Time to examine the anatomy of the British Library ransomware nightmare

Mistakes years in the making tell a universal story that must not be ignored

Opinion Quiz time: name one thing you know about the Library of Alexandria. Points deducted for "it’s a library. In Alexandria." Looking things up is cheating and you know it.

Hands up if you said it was burned to the ground by barbarians. That's almost entirely wrong – we'll get to that in a bit – and that's not important. What matters is we think such a thing is so tragic, so emblematic of cultural collapse, that we've told ourselves that story for nearly two thousand years.

The Rhysida ransomware attack on the British Library's Windows computers last October didn't have the visceral physical aspect that creates a folk memory, but it should for anyone who makes enterprise IT. Five months on, not only are significant systems not restored, they've gone forever. Remedial work and rebuilding is going to drain cash reserves intended to last seven years. It was and is bad. What makes it even more exceptional is that we now know what happened and why.

The gories are all in a substantial, detailed report released by the British Library itself. It's a must-read if your life involves any risk of a 2am phone call demanding you drive to the datacenter, even more so if it's the CEO pulling up the Teams meeting in ten minutes. Truth is, it's worth much more than a read, once you realize what the report represents. To get there, let's look at what the institution actually represents.

A Magna Carta of fail

The British Library has many personalities. It has a unique, complex set of roles, which are uniquely regulated by law. Looked at another way, it is typical of national and other large institutions, in that IT infrastructure competes for resources against long-established core services, often unsuccessfully. In yet another light, that's true to some extent for all organizations. The British Library's situation is also merely a magnificent example of what can go wrong. All these perspectives are true, but the last has the widest implications.

If you have any years on you in this game, you will have first-hand experience of some of the factors identified in the report as enabling the disaster. Legacy systems too old to be safe, too expensive in time and money to replace, while more pressing needs exist. People who are asked to do too much with too little. The deadly inertia of complexity. New projects that leave older systems to wither in the shade. Security that rigorously defends against the wrong thing. The report is, as befits the institution itself, a comprehensive catalog of important stories.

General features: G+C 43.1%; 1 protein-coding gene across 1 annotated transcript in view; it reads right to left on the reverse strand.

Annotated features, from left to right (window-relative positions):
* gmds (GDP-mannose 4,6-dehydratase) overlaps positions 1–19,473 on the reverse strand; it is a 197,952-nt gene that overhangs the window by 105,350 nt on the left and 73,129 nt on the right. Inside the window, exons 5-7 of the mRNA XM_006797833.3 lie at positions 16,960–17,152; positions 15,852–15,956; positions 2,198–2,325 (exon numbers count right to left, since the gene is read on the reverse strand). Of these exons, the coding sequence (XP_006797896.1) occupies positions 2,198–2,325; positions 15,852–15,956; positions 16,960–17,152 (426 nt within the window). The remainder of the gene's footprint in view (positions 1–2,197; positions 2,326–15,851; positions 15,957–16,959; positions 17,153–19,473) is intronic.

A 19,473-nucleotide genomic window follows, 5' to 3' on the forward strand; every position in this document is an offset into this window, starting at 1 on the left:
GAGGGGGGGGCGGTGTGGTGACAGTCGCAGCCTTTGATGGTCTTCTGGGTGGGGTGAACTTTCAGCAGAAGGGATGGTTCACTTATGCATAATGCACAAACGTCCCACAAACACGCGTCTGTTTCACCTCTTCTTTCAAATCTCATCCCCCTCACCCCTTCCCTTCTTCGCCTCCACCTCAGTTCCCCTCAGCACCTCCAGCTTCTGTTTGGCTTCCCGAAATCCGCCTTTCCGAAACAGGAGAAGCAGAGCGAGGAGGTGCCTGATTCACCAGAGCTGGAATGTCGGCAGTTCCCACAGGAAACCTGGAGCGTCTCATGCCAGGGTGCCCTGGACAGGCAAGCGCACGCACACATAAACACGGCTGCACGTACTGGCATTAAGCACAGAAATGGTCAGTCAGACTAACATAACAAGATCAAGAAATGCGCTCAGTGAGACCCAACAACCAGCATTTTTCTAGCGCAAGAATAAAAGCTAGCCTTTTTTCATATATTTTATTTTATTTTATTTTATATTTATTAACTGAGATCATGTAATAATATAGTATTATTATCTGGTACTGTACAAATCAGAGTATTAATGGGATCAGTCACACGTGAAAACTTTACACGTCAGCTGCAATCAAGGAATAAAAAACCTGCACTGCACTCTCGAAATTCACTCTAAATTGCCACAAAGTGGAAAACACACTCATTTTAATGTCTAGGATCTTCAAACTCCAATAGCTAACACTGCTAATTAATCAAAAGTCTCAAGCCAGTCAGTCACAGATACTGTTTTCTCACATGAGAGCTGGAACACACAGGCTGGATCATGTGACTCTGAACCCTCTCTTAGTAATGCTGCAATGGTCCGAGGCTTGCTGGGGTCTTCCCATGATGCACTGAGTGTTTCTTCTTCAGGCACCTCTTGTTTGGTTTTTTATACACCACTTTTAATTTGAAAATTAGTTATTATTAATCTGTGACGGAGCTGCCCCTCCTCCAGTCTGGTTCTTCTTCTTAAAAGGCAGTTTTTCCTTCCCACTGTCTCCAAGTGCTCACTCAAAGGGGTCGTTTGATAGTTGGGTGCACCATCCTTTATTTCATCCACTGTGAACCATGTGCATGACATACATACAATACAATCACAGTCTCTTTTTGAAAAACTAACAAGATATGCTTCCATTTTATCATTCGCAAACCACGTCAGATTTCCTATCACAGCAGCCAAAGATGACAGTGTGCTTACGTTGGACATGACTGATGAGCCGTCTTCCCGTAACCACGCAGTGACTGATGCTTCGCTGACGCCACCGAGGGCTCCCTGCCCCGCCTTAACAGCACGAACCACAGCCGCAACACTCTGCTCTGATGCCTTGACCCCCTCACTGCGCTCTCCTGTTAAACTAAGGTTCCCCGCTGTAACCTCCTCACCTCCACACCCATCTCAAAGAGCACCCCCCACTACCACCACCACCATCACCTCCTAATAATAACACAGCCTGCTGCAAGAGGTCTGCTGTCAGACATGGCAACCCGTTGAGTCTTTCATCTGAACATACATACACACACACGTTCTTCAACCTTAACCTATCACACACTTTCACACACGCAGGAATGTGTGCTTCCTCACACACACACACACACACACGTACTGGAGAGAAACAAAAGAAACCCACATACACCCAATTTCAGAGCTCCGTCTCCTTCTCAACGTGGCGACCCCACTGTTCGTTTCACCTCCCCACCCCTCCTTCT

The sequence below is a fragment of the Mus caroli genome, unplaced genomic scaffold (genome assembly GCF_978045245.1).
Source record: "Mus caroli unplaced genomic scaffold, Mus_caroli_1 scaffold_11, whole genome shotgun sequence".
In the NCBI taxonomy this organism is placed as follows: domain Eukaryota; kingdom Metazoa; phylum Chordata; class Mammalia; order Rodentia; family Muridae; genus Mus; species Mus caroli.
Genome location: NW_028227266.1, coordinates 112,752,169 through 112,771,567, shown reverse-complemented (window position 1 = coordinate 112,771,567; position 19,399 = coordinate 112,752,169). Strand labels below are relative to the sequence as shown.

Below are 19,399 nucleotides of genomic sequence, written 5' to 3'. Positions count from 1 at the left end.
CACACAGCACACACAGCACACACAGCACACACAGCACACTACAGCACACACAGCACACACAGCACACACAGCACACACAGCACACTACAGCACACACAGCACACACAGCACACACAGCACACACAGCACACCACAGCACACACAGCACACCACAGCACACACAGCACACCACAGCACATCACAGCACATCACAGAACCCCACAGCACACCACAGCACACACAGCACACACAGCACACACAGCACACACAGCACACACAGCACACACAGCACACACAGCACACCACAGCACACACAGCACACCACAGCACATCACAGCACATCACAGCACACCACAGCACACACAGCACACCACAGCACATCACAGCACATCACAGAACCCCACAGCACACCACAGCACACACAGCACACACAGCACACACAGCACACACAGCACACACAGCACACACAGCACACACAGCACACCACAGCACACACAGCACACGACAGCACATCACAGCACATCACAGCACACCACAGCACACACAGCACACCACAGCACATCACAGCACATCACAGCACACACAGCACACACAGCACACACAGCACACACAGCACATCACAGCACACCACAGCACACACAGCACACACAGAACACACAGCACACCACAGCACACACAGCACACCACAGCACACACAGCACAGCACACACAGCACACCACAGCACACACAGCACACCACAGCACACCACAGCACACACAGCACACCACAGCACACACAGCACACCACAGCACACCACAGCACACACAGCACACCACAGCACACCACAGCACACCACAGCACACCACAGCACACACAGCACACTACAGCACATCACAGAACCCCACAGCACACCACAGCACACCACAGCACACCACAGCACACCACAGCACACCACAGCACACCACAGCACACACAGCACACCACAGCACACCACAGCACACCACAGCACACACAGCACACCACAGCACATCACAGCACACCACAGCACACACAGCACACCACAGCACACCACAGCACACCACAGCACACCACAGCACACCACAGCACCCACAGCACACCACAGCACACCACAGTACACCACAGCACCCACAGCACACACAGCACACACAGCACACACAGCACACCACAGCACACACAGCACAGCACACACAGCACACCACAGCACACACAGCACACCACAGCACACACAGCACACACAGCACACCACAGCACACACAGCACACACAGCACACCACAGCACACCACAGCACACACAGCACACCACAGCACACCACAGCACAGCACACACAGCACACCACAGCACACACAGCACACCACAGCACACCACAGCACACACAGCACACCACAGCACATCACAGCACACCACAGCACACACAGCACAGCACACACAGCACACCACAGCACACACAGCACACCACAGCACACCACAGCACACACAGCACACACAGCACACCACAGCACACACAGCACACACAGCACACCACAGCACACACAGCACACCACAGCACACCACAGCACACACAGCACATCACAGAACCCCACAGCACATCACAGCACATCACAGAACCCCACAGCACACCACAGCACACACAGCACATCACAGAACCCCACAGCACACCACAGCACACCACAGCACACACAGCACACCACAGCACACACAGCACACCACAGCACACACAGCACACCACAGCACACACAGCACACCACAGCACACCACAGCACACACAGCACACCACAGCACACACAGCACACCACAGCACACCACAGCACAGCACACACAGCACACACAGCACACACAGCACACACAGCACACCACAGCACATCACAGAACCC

We are, as an industry, very lucky to have such a document. The reputational and commercial pressure to keep post-disaster dirty laundry out of sight leaves lessons unlearned, in general and often within the afflicted organization itself. The bigger the org, the harder the laundry.

Not here. You can call it commendable candor, or the proper response for a public service provider, it doesn't matter. The enterprise IT infrastructure industry worldwide has been given a chance to audit its own practices as they really are, and the consequences that really flow. Internal reports can be written and cases made at all levels to plan, rebuild, manage and prioritize with wisdom and awareness.

Fat chance. The best we can hope for is the recomposting of the report into endless webinars, case studies and white papers by people with something to sell. There may be decent talks at industry conferences, chapters in textbooks and Youtube videos, none of which will be seen by the top-level policymakers who are the ultimate power brokers in how an organization perceives its infrastructure responsibilities.

This should be a near-criminal case of mismanagement. If a report of an air accident investigation revealed anything like the scope and systemic misadventure of the British Library report, it would shake up the aviation world so hard its rivets would pop. Lacking an external regulator with teeth like the FAA or CAA, and with no taste for self-regulation, there is no engine for reform, no roadmap of responsibility.

It's not as if it doesn't matter. Nobody dies at the moment of a major failure of systemic integrity such as the British Library experienced. Yet hospitals, safety-critical services and physical infrastructure are also regularly attacked, and they share the same bad practices that are the wrong sort of industry standard. The calculus of harm from delay or diverted resources in such cases is impossible to quantify: they may not be counted, but there are always victims who relied on things not breaking, things that we let break.

In the absence of sustainable organizational sanity in how it sees IT, the British Library report can still be useful through subversion. Write that internal report drawing parallels between the evidence it contains and what's going on around you. Make it savagely to the point, keep it short, print it out, highlight the good bits with an old school yellow pen, and leave anonymous copies around the place. Slip one under the CEO's office door. Be as creatively mischievous – or not – as your corporate culture deserves. Just don't pass up the opportunity to use the power of a damned good story.

As for the Library of Alexandria, it may or may not have been burned down by Julius Caesar, although it might not have been deliberate and it may have been rebuilt. What really did for it was politics and a slow strangulation through lack of resources. True terror for the ages, right there. ®

More about


Send us news

Other stories you might like